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Urine Infections and how to identify them

What is a Bladder Infection?

bladder infection is the most common type of urinary tract infection (UTI) and occurs when bacteria enter the urinary tract, eventually causing the bladder to be inflamed. These bacteria – often E. Coli – are usually found in the bowel and on the skin between the anus and the perineum. Although harmless there, E.Coli thrives on the acidity of urine and causes an infection. A bladder infection is not infectious but if you have had one once, you may well get one again.

Who is more at risk of a bladder infection?

You are at greater risk of getting a bladder infection is greater if you have:

  • Kidney, or bladder stones.
    • A condition, such as diabetes mellitus.
    • A urinary catheter (a tube that runs through the bladder to the urethra).
    • Problems completely emptying your bladder. This is more common in post-menopausal women and older men.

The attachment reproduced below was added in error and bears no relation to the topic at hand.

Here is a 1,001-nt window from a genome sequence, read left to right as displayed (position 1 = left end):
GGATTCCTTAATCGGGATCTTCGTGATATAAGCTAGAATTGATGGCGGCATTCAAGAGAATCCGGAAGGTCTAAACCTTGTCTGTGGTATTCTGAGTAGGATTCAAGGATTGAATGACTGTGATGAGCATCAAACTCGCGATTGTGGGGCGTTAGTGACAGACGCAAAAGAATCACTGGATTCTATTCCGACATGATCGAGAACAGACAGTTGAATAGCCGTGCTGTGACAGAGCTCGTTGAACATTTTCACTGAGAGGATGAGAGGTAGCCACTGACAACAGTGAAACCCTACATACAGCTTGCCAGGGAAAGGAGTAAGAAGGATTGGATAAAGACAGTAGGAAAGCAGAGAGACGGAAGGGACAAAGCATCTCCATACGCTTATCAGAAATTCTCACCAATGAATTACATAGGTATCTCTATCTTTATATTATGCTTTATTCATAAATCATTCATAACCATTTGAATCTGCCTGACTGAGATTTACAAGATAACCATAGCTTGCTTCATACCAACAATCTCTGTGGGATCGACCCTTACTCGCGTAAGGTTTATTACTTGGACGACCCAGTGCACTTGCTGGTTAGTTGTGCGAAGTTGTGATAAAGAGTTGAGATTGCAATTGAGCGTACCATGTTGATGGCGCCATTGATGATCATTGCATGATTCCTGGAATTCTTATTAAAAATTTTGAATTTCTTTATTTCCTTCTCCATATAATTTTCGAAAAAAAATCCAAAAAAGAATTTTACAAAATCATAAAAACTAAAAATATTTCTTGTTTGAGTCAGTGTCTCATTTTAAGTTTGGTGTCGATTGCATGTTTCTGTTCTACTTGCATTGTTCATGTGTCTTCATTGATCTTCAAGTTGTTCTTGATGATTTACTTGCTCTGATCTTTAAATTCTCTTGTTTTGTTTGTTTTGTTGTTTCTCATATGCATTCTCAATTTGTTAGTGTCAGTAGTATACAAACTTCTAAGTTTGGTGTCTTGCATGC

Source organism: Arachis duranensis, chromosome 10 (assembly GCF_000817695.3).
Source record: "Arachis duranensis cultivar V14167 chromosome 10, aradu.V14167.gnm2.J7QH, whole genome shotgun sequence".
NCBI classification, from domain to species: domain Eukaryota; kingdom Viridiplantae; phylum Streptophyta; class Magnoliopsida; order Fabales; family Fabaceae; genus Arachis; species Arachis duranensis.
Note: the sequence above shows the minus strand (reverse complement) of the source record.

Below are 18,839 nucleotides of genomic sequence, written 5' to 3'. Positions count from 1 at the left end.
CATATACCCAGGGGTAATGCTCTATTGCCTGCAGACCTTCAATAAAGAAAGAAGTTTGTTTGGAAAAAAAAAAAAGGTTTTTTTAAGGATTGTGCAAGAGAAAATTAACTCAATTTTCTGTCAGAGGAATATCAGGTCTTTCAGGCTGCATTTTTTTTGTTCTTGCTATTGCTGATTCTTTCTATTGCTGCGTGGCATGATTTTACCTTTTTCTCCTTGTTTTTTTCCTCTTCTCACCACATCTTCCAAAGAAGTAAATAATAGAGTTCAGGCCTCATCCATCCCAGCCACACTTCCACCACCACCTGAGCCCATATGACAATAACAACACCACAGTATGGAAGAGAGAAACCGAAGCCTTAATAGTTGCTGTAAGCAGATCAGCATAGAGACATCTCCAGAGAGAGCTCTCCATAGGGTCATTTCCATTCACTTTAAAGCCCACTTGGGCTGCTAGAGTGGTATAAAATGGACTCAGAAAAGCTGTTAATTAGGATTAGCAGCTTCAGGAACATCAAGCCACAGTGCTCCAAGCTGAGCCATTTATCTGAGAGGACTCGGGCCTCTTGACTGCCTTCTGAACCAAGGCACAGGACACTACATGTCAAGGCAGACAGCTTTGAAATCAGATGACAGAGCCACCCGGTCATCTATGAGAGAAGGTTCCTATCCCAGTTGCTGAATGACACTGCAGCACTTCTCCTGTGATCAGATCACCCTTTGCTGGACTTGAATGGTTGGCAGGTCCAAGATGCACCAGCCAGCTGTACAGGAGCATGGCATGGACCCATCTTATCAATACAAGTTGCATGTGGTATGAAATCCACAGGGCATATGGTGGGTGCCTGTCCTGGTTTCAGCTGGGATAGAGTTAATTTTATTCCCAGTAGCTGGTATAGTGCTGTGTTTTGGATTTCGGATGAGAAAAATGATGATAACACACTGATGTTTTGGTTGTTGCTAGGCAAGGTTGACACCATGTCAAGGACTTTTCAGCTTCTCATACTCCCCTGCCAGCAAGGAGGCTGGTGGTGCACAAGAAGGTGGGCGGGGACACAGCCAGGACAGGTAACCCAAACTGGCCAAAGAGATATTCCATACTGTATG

Women are most likely to suffer from bladder infections

Women are more prone to UTI’s than men. This because their urethra is shorter and nearer to the anus.

What are the symptoms of a bladder infection?

You may have a bladder infection if you have the following symptoms:

  • Pain or burning sensation when peeing.
    • Peeing frequently but always in smaller quantities.
    • The urge to pee can hurt.
    • Pain in the back or lower abdomen.
    • Cloudy or smelly urine or urine with traces of blood.
    • Possibly signs of an increase in temperature.
    • Feeling tired and unwell, and possibly confused and agitated if elderly

Testing for a bladder infection

You should consult your GP or practice nurse and request a test. If you have had a bladder infection before another urine test is not always necessary.

Advice and Tips

If you have a bladder infection, it is important that you drink a lot of water, about 1.5 – 2 litres a day. This dilutes the urine and ensures that waste is rapidly flushed away, painkillers can be used if necessary.

In the case of severe symptoms that last longer than a week, antibiotics will cause the bladder inflammation to heal more quickly. This also reduces the risk of inflammation extending to the kidneys.

When you start a course of antibiotics, you should always complete it, otherwise, bacteria may be left in the bladder and start a new infection. In some cases, the symptoms will continue until a few days after the completion of the course. However, they will usually disappear after a few days.

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